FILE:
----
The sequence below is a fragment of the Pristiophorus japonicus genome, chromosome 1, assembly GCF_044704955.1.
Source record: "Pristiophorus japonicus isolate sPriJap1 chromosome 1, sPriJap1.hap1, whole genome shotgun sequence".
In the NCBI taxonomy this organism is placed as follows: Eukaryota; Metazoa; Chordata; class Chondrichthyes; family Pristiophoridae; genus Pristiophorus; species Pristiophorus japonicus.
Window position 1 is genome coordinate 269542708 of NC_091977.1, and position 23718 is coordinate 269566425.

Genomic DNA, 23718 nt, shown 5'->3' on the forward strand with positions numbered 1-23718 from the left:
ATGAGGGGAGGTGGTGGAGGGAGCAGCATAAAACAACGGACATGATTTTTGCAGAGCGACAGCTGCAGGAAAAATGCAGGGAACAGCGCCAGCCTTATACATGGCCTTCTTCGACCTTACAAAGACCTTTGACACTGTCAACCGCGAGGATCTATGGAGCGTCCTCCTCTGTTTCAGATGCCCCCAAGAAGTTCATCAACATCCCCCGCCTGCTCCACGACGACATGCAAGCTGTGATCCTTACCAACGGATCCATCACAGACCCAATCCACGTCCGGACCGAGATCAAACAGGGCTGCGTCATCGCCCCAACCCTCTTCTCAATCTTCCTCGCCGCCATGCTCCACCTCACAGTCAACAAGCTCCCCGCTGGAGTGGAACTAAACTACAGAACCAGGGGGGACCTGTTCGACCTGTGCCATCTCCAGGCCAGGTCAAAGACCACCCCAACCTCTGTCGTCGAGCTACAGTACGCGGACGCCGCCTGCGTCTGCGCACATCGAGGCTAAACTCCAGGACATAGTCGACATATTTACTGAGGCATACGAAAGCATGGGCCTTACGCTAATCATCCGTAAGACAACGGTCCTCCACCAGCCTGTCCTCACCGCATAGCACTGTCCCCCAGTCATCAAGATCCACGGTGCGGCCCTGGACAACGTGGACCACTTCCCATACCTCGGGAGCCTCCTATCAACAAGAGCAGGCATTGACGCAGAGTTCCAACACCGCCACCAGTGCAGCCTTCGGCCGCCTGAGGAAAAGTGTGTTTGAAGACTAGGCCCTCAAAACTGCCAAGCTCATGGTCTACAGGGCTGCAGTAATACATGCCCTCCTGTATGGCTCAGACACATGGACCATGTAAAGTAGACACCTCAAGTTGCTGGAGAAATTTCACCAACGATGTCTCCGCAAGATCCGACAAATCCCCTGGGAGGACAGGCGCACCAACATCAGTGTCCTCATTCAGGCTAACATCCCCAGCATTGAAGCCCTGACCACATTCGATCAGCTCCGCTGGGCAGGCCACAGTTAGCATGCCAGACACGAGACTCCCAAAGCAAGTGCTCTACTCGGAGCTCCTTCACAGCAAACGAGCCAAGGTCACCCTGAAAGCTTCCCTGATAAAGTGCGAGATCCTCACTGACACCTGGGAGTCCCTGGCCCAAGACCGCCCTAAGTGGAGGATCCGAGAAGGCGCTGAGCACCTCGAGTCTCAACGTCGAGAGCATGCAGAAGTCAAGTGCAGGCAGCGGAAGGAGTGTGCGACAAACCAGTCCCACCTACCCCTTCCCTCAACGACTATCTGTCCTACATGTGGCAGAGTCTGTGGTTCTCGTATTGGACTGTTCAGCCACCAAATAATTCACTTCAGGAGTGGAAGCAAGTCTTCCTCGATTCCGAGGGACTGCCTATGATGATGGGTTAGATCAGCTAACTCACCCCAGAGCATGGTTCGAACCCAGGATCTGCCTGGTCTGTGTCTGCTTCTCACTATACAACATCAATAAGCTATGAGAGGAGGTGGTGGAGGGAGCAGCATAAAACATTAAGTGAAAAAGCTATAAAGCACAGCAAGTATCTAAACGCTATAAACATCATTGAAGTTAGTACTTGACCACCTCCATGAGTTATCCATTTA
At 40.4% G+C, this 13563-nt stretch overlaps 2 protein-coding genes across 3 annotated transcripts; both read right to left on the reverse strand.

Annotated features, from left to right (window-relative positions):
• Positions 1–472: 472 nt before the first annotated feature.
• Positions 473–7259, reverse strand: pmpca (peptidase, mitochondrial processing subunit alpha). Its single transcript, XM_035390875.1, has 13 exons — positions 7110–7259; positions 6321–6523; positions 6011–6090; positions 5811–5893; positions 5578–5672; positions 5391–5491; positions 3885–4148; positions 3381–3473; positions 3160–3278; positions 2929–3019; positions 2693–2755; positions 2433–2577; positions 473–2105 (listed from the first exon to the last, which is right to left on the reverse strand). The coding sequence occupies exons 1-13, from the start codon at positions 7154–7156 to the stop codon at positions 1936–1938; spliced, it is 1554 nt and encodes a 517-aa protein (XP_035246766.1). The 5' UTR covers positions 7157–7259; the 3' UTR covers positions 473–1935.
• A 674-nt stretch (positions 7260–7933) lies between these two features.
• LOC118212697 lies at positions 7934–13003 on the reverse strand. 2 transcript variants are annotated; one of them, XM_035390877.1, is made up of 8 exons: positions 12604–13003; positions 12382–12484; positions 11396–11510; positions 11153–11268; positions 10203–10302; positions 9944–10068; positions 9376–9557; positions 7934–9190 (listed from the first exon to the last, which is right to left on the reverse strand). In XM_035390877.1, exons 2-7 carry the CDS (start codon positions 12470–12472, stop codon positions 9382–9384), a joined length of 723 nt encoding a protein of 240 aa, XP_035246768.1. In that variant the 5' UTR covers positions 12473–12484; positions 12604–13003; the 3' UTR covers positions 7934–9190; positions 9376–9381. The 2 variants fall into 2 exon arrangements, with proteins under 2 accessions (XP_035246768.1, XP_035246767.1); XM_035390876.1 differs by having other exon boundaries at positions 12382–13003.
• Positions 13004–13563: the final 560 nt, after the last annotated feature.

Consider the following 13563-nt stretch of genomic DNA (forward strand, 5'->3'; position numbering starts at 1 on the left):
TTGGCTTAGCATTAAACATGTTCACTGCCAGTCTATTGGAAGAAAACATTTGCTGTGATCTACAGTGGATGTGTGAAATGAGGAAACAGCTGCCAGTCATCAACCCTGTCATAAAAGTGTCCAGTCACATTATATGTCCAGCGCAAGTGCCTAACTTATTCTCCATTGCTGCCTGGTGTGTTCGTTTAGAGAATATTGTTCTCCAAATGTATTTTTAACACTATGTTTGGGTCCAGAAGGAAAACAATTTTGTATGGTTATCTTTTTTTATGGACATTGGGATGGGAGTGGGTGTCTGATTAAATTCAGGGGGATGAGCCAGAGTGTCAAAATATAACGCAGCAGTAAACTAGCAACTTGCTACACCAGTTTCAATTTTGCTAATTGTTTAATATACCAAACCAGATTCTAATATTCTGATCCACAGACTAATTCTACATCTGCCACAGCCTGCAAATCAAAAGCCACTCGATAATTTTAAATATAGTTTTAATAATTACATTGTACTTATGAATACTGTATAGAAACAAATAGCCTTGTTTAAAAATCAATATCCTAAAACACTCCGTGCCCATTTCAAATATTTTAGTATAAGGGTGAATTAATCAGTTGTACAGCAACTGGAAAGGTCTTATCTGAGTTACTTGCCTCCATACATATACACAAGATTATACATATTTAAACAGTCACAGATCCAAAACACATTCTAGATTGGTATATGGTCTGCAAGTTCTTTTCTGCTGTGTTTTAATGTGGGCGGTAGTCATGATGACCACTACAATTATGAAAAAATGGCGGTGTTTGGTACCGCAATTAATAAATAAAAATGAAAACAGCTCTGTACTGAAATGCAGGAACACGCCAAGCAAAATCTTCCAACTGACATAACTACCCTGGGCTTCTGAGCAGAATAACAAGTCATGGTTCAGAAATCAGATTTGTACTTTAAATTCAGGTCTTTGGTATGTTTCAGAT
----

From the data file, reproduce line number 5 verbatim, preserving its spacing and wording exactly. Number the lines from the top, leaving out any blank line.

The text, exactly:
Genomic DNA, 23718 nt, shown 5'->3' on the forward strand with positions numbered 1-23718 from the left: